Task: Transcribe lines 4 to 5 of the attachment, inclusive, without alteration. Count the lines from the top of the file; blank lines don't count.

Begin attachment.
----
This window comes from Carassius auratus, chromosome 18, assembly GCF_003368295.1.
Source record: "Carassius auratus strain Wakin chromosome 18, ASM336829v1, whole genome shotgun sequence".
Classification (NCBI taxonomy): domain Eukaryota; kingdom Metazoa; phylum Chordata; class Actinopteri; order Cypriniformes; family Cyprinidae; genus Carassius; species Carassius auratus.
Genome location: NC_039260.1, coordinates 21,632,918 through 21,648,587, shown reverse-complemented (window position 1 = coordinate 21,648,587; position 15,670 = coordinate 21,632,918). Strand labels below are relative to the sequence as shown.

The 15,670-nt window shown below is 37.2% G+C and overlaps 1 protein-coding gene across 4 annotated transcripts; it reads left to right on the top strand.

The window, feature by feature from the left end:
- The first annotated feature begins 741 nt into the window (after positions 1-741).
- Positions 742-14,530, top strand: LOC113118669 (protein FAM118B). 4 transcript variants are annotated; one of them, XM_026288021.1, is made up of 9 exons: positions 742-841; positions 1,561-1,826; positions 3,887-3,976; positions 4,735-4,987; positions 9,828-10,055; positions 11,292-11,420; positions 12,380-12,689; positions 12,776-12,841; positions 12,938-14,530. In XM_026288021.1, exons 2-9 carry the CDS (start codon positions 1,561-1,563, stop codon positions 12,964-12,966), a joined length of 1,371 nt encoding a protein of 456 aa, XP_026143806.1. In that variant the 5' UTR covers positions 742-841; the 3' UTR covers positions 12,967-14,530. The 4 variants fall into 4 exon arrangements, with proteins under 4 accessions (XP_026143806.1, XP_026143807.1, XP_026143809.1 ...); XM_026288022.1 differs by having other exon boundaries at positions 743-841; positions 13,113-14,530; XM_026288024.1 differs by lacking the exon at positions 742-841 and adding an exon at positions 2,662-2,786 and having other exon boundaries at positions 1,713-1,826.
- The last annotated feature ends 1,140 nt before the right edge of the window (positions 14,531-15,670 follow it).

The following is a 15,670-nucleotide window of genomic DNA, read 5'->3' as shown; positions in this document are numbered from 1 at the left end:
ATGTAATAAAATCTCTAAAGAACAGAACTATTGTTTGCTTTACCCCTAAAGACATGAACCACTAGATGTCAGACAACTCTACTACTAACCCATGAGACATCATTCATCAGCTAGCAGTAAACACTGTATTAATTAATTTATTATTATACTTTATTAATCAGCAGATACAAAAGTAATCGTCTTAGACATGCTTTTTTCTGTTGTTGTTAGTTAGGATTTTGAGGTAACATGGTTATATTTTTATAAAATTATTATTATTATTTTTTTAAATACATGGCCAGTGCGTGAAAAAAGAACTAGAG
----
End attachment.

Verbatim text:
Genome location: NC_039260.1, coordinates 21,632,918 through 21,648,587, shown reverse-complemented (window position 1 = coordinate 21,648,587; position 15,670 = coordinate 21,632,918). Strand labels below are relative to the sequence as shown.

The 15,670-nt window shown below is 37.2% G+C and overlaps 1 protein-coding gene across 4 annotated transcripts; it reads left to right on the top strand.